Gregory BulL/apSergio Romo became the Giants’ closer partly because of his lethal slider

Spring training analysis: Giants should be concerned about Romo’s long-term health

Unless you’re a fan of the Los Angeles Dodgers or A’s, you’re likely a fan of Giants closer Sergio Romo.

If you’re a fan of the Giants, it’s time you reserve similar affection for his heir apparent, Heath Hembree.

There’s virtually nothing to dislike about Romo. From his rags-to-riches climb, to his approachable everyman charm, to his comically diverse sartorial choices, Romo has a vibe about him that brings a smile to anyone fortunate to be in his orbit.

He’s a damn fine pitcher, too — an absolute wonder to behold when he’s on. One pitch after his outside slider gets a hitter so far out on his front foot that the first baseman could untie that shoe, Romo will throw a mid-80s fastball that flies past the slugger as if it were going light speed.

Since taking over the ninth inning for the not-at-all-dearly-departed Brian Wilson, Romo has been a rock for the most part, amping up AT&T Park’s huge crowds by coming up huge in huge moments. He expertly allayed any fear the Giants might have had about their post-Weezy world.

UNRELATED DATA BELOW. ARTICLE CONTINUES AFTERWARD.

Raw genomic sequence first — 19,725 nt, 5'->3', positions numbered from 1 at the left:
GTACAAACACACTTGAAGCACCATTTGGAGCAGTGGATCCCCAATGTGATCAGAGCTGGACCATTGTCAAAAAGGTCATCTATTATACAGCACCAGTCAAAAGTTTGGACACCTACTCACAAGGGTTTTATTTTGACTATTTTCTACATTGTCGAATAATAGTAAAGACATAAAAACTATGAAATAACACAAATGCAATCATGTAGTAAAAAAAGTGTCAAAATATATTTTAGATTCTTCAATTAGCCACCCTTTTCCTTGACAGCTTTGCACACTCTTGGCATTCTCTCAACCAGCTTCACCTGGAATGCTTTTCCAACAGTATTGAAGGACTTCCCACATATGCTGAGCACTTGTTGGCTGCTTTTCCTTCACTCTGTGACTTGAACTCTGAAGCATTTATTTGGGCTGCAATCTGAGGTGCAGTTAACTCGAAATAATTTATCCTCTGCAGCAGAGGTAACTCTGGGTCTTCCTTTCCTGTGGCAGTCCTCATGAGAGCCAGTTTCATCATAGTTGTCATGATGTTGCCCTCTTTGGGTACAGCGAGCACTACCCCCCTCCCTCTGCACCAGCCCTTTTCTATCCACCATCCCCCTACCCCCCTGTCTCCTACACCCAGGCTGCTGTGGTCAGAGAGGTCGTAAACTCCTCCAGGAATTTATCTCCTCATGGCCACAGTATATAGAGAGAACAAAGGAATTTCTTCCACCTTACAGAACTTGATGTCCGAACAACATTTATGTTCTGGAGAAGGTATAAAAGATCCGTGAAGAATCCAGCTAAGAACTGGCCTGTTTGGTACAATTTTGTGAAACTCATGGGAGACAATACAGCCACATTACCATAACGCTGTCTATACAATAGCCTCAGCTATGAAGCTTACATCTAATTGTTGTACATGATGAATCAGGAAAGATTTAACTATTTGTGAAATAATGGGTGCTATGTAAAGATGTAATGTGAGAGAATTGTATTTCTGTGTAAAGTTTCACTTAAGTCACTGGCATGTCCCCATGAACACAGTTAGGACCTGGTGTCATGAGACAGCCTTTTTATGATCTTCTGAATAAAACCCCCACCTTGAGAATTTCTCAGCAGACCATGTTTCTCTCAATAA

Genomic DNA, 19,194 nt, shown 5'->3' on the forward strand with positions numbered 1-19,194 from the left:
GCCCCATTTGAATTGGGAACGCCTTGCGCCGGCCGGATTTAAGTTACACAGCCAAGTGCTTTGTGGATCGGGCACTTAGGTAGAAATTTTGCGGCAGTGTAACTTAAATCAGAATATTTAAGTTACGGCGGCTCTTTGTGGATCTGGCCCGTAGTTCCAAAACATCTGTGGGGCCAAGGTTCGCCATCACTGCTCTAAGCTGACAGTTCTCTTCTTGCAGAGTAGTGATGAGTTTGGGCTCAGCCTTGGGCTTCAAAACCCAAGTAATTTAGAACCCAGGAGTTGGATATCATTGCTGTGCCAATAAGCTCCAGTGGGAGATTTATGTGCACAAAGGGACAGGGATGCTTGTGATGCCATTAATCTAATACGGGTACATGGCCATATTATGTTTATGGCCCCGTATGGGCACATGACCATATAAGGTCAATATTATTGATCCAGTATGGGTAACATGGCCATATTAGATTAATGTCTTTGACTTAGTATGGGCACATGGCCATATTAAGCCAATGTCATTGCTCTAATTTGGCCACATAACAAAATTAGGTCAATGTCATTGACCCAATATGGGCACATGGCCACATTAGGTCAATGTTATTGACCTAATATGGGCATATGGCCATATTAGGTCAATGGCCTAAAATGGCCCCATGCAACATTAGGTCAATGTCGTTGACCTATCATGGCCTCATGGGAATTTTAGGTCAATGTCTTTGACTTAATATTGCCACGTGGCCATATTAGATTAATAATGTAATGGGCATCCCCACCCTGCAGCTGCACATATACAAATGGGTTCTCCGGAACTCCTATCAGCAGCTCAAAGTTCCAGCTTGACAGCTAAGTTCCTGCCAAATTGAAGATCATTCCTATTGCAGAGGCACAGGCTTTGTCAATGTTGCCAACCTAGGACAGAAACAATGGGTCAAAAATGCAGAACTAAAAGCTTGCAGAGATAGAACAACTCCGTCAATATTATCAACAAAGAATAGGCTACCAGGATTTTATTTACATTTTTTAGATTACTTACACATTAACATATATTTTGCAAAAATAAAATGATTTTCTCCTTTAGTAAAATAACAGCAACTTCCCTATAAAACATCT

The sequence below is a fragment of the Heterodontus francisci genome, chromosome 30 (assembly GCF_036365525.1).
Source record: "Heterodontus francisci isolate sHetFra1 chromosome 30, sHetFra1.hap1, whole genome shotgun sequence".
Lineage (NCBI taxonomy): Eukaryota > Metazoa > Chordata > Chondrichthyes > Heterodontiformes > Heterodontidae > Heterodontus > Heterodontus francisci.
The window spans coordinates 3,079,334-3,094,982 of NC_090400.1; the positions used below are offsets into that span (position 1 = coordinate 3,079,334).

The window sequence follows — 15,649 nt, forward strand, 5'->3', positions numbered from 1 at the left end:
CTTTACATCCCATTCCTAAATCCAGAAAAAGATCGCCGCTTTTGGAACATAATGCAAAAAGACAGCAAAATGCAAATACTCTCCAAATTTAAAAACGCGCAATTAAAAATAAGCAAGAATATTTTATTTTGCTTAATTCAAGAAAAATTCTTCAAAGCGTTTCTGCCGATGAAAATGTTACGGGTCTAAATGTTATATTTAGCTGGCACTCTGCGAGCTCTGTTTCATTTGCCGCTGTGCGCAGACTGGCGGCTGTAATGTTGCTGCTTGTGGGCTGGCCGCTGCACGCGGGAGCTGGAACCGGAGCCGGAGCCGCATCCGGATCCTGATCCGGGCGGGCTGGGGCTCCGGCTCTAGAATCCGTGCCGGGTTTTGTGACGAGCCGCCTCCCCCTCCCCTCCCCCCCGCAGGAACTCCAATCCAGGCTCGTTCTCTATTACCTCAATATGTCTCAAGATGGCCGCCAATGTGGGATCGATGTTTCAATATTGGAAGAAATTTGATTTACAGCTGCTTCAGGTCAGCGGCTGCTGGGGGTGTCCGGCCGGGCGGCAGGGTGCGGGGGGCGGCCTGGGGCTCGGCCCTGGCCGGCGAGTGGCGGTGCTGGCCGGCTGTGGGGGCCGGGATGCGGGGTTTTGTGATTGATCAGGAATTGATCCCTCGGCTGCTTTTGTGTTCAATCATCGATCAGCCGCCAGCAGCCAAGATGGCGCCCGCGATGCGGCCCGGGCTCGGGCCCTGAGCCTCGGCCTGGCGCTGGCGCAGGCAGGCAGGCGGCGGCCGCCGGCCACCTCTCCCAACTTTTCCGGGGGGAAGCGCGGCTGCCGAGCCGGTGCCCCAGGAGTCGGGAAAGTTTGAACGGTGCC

Now, however, there has to be a touch of fear about their post-Romo world, because that time might be coming soon.

There are several triggers for this fairly modest alarm, but the most obvious has been there from the moment manager Bruce Bochy tabbed Romo as the closer: that slider.

As pure-evil filthy as it is, it is the pitch that could, at any time, shut Romo down in a hurry and for a long time. The coaching staff already has made concessions by monitoring his workload, and still Romo’s elbow has barked at times. Now that he’s got six years of heavy reliance on that wing-wrenching weapon, the likelihood of something going horribly wrong is greater than ever.

Thus, it behooves the Giants to ensure that Hembree, a closer cut from more traditional cloth (i.e., “Gas ’em up, Heath!”) who posted 31 saves for Triple-A Fresno last season before striking out 12 without giving up a run over 7²⁄³ innings for the Giants, be absolutely ready to step in at the drop of a ligament.

Editor’s note: This is the first in a series of spring training analysis pieces that will appear Sundays in The San Francisco Examiner throughout March.

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